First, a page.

[Updated 8:32 p.m. ET] FBI agents interviewed Tamerlan Tsarnaev - the 26-year-old Boston Marathon bombing suspect killed following a gunfight with authorities overnight - in 2011 at the request of foreign government, an FBI official said Friday. The other government - who the official would not name - suspected that Tsarnaev may have ties to extremist groups. The FBI investigated, including interviewing Tsarnaev, but the matter was closed after no derogatory information was found, according to the official.
[Updated 8:13 p.m. ET] A person believed to be Dzhokar Tsarnaev, the suspect in this week's Boston Marathon bombings, is cornered on a boat in a yard in Watertown, Massachusetts, law enforcement officials said.
[Updated 8:05 p.m. ET] Authorities believe the person they've engaged in Watertown, Massachusetts, is Dzhokar Tsarnaev, a suspect in this week's deadly Boston Marathon bombings, a law enforcement official told CNN. CNN crews reported hearing multiple explosions near the site where authorities have engaged the suspect.
[Updated 7:46 p.m. ET] As many as a dozen people were being moved away from the scene of intense police activity in Watertown, Massachusetts, including a young girl being carried in a police officer's arms, CNN's David Fitzpatrick reported.
[Updated 7:34 p.m. ET] Authorities have engaged the possible remaining suspect in the Boston Marathon bombings in Watertown, Massachusetts, a senior federal law enforcement official said.
[Updated 7:14 p.m. ET] The Boston Police Department tweeted that there are "police operations" on Franklin Street in Watertown, Massachusetts. CNN crew at the scene heard gunshots and saw several law enforcement vehicles race toward the scene.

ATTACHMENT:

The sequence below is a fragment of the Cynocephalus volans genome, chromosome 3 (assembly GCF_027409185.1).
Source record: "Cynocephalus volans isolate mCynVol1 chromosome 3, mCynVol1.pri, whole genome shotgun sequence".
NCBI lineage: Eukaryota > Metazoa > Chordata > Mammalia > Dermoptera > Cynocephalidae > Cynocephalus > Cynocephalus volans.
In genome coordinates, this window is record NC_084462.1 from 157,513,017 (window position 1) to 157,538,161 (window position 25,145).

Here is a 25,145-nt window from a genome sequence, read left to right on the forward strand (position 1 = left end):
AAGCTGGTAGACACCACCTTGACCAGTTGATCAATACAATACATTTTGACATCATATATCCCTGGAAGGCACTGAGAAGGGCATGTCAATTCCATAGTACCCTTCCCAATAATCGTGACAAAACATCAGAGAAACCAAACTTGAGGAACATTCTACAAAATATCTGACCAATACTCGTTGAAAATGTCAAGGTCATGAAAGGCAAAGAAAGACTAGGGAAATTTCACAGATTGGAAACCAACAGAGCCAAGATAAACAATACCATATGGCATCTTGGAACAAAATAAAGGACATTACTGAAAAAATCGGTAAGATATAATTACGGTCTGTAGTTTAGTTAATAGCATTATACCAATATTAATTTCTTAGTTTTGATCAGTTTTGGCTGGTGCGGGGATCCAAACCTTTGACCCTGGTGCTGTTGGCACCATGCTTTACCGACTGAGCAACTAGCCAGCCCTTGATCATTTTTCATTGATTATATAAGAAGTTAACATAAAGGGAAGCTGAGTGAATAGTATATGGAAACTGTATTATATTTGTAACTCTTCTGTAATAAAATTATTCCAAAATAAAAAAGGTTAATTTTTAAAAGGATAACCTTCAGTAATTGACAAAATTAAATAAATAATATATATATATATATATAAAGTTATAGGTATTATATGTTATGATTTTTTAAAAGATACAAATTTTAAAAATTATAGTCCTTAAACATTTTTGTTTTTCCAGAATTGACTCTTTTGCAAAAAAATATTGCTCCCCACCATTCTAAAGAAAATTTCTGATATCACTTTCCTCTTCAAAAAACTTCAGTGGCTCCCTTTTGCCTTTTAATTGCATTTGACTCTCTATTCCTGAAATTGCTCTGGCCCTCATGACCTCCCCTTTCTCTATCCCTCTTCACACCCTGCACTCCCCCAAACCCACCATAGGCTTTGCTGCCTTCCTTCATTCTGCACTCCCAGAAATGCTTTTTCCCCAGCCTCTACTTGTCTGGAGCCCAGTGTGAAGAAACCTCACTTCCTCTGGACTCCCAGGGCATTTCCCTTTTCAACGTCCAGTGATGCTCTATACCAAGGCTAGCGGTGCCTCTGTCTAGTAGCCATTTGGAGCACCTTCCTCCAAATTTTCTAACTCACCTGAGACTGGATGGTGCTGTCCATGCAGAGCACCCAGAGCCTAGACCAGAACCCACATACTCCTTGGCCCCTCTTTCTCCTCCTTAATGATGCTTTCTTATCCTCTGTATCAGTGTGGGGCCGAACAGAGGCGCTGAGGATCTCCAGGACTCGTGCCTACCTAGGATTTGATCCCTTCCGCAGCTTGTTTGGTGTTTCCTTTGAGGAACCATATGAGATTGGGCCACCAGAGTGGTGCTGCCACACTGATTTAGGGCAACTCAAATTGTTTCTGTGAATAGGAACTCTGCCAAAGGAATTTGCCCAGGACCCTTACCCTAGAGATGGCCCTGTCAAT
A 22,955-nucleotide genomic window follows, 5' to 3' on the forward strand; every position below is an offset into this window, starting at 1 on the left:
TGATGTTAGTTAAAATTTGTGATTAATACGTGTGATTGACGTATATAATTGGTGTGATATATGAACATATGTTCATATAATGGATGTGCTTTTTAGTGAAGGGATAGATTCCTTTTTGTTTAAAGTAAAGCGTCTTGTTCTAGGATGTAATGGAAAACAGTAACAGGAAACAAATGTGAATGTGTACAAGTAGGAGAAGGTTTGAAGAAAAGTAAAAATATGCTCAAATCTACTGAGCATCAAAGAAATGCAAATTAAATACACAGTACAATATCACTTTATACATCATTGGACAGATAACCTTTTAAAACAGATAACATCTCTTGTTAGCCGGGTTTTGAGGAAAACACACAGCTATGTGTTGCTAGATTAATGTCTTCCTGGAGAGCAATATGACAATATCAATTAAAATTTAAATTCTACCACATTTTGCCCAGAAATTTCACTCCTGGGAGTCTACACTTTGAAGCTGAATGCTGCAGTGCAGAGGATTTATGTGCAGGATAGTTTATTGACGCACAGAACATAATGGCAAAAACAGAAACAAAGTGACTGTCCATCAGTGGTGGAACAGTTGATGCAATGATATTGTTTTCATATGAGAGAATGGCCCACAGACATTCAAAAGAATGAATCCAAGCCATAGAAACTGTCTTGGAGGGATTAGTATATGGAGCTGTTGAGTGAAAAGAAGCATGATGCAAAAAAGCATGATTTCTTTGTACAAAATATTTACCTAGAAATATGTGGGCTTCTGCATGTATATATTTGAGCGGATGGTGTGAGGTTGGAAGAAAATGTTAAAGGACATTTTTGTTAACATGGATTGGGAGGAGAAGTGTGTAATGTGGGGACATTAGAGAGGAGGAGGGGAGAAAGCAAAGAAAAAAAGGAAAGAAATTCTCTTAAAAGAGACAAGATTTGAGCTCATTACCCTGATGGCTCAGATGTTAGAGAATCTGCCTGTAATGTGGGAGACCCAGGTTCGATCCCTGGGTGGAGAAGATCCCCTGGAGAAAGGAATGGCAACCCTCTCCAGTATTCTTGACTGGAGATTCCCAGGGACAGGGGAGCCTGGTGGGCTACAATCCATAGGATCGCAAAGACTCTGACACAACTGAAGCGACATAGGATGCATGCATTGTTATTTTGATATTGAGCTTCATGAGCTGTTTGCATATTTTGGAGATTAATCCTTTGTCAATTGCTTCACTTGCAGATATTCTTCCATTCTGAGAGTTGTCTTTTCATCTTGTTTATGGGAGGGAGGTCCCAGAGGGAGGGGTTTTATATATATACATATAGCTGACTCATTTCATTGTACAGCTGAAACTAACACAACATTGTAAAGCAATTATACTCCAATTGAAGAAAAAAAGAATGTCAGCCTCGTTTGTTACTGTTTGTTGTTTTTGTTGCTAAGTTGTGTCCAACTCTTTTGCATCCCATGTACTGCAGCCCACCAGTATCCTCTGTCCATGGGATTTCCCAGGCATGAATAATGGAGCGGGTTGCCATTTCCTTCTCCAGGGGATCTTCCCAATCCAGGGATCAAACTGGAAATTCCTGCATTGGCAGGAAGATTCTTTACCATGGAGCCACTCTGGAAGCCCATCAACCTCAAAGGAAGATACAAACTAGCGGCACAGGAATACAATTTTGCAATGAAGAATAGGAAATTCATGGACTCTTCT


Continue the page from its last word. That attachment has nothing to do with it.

[Updated 6:26 p.m. ET] A "stay indoors" order has been lifted in Boston while the manhunt continues for the remaining suspect in Monday's Boston Marathon bombings.
Authorities believe that 19-year-old Dzhokar Tsarnaev is likely still in Massachusetts, state police spokesman Col. Timothy Alben said Friday.
"He's a very violent and dangerous person," Alben said in a news conference Friday. "We do not have an apprehension of our suspect this afternoon, but we will have one."
Massachusetts state troopers will remain in Watertown, where the suspects engaged in an overnight gunfight with police, for at least three more days, Alben said.
Some 200 rounds" of gunfire were exchanged during the firefight, Gov. Deval Patrick added.
The area's public transit system, known as the T, has reopened Friday night after being shut down most of the day, Patrick said.
"We can return to living our lives."
[Updated 5:54 p.m. ET] Fifteen patients wounded in this week's marathon bombings remained hospitalized Friday at Boston Medical Center, the hospital said. One of those patients is in critical condition, 10 are in serious condition, and four are in fair condition. The Boston hospital - one of several in the area treating the wounded - received 23 patients tied to Monday's blasts overall.